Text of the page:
Promoting U.S. Housing Density Won't Save The Planet
“The inexorable march of the human footprint is just brutal”
A recent scientific study in the journal NatureFood indicates that cropland, to feed humans, is devouring the planet. Using satellite imagery, scientists studied and reported that the amount of cropland on the planet increased by 9% from 2003 to 2019 and now consumes 1 million square kilometers of the Earth’s surface.
The report states that the amount of cropland is increasing in nearly every country in the world including in many parts of Africa and South America. Importantly, the report indicates that, “Half of the new fields have replaced forests and other natural ecosystems that stored large amounts of carbon, threatening efforts to conserve Earth’s increasingly precarious biodiversity and avert catastrophic climate change.”
This report further exemplifies the tension that plays out in land-use policies primarily in developed countries and especially in the United States. Many decision-makers, including many environmental groups, like to claim that packing people into urban areas, via “housing density”, decreases America’s impact on the environment as well as decreases climate emissions.
As I’ve written about extensively elsewhere, including recently here in The Rewilding Institute, it’s the “Ecological Footprint” that must be accounted for, not the “housing footprint”, when we measure environmental impacts.
Regardless of how tightly you pack people into cities, you still have to feed them, which — as this NatureFood study indicates — requires ever-increasing amounts of cropland as the human population increases. One of the study’s authors states, “The inexorable march of the human footprint is just brutal”.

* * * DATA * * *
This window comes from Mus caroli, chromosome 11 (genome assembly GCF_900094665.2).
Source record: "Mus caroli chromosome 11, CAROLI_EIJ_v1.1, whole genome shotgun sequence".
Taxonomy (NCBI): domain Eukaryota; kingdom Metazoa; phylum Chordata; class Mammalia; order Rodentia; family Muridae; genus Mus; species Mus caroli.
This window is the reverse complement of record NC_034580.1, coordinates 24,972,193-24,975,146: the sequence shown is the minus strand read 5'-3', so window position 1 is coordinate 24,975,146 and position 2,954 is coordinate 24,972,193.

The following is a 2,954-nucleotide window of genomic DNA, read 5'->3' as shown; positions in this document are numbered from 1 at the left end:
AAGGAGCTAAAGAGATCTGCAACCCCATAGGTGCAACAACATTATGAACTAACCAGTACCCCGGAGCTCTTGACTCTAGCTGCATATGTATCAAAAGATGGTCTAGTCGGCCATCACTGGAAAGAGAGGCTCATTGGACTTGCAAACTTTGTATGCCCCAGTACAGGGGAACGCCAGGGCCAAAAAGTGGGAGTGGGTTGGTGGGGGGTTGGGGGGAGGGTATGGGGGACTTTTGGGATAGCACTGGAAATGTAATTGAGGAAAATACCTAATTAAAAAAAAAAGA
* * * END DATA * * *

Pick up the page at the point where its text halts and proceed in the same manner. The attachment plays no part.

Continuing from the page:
I exaggerate of course, but theoretically you could stack housing units singularly on top of each other, and stack them all the way to the moon, but you’d still need the same amount of cropland to feed all of Earth’s nearly 8 billion people. Further, the world’s human population is growing at about 80 million people per year, which requires more and more cropland.
The U.S. population is growing at about 2 million people per year, and similarly, you could pack them tighter and taller — what some urban planners call “pack ‘em and stack ‘em” — but you’d still need more and more cropland every year to feed them.
Further, a recent report states that the U.S. imported $127.6 billion in food products in 2019 from other countries, an amount that is increasing every year as the U.S. population and wealth increases. As such, the growth in the U.S. population is causing the destruction of wildlife habitat, forests, and biodiversity across the planet as Wild Nature in other countries is converted to cropland to feed Americans.
A policy that promotes U.S. population growth and housing density — as the Biden administration is currently doing — is a ruse that actually causes more environmental destruction and climate emissions, not less, in the U.S. and abroad.
Conversely, a policy that stabilizes the U.S. population is a meaningful global biodiversity conservation policy and a meaningful global climate policy.